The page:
While doing all of these things, I became proud of myself for diving in to something that I haven’t always been the comfortable and familiar with.  My pride quickly turned to hunger as I strove understand why country music is the way it is today.  The broad category of country music and all of the subgenres that fit within this title can be confusing sometimes, but by taking the knowledge I had learned and applying it to real experiences made the knowledge more tangible.  The subgenres project taught me the most about country music, and because of that I feel like I understand the genre so much better.  Because I was able to apply my knowledge, I could understand the differences and similarities between Austin and Nashville.  I could see how Nashville turned Willie to come to Austin.  I could appreciate the way the artists were celebrated and revered for their creativity at the awards show.  And I could open myself up to a new band, and be surprised at how much I like one of their songs, which quickly turned into exploring more of their music.  When I look at my Storify, I see my semester in country music. But what stands out the most is how artist-oriented my semester has been.  I came in knowing a couple of Dixie Chicks songs and a little bit of Kenny Chesney (thanks to my parents’ tastes), but am leaving the semester with a wealth of new artists to listen to.


Filed under Austin, Class work, Reflection, Storify

Luke Bryan is Checkin’ Out of Spring Break

As a college student who just got back from the sandy beaches of spring break, I was stunned when I heard the news that Luke Bryan is calling an end to his domination as the spring-break-southern-state-country-music-concert-phenomena. After seven years on the spring break concert scene, Luke Bryan says it is time for him to let it go of his infamous spring break series, now that he is nearing forty years old (I don’t care what he thinks, I would see him in any concert any day no matter how old he is).

timthumb.phpI was shocked by this news because of the hype I realized he received while on my freshman year spring break trip, just two short years ago. Some friends and I had road tripped all the way down to Gulf Shores, Alabama and the entire car ride my friends played Luke Bryan’s 2013 Spring Break album Here to Party. To this day, I hear one of those songs and I can’t help but smile at the memories of lying on the beach and touching my toes in the Gulf of Mexico for the very first time. While I never got the chance to see any of his spring break concerts live, the song “Just a Sip” from that 2013 album will always bring me back to that very sunny trip to Alabama.

Luke Bryan’s reign as a country music spring break all-star started in 2009 with his album With all my Friends. From there he went on to have six more albums, and with each album came concerts in places like Gulf Shores, Alabama andluke-bryan-spring-break-ep-cover Panama City, Florida. The next six album tours were Spring Break: Hangover Edition, It’s a Shore Thing, Suntan City, Here to Party, Like We Ain’t Ever, and Checkin’ Out. His songs have been an anthem for students travelling down the beaches of America while they escape from the reality of school, homework, tests, and real life for just one week. And now, although his reign his over, those anthems will be sure to live on.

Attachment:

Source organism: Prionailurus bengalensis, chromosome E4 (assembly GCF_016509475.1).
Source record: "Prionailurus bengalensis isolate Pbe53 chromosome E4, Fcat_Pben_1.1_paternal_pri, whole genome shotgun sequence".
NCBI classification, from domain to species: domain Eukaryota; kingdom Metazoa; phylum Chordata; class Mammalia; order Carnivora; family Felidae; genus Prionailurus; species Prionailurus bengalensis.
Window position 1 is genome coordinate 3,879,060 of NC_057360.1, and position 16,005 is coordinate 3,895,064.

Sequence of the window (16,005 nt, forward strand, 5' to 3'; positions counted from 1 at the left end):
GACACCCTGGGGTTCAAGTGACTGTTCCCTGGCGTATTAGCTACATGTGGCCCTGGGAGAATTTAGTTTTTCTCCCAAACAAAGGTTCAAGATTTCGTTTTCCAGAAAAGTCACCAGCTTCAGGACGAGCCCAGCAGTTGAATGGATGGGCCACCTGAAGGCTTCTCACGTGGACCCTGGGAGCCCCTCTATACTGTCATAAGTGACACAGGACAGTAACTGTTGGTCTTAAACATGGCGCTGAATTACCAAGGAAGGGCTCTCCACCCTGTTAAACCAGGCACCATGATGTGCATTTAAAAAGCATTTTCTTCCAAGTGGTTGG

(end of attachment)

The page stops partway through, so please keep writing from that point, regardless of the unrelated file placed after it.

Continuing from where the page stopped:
While it is always sad to think of the end of an era, it may just be a positive transition for Luke Bryan in to a new artistic light. He’s criticized with being “too bro country” for country music, but this could be a turning point in his career. He is gifted with a good voice, a pretty face, and the ability to make people want to sing along to his catchy songs. I would love to see some more out of him than just the party anthems he is most famously known for. Recently, he has dabbled in to some more somber themes that reflect on some of the hardships in his life, such as the song he sings about the loss of someone close to him “Drink a Beer.”

Luke-Bryan-CountryMusicIsLove-e1423094611227Although it is a bit bittersweet that Luke Bryan is ending his era as the Spring Break tyrant, I think that there are good things that lay ahead for him. I’m a Luke Bryan fan ‘til the end, and will remain loyal to him through whatever bro-country controversy that he may bring upon himself. But it is my hope that he now takes this newfound maturity at the age of almost 4 decades to reach out to more listeners with his music and show how talented he truly is.


Filed under Bro Country, Country Pop, Dancing, Live Music

A Quick Trip With Willie

Last week, my parents came to Austin to visit for the weekend. They were extremely excited to leave the bitter cold in Chicago and come down to one of their favorite cities (even though it would only be just a bit warmer than back home). They have been coming to visit once a semester for the past three years and each time they come and spend some time in Austin, they love it more and more. We have done all kinds of tourist-y things in Austin, but one thing we had not done was educate ourselves on some good ‘ole country music.

My mom and I visiting the Willie Nelson statue

My mom and I visiting the Willie Nelson statue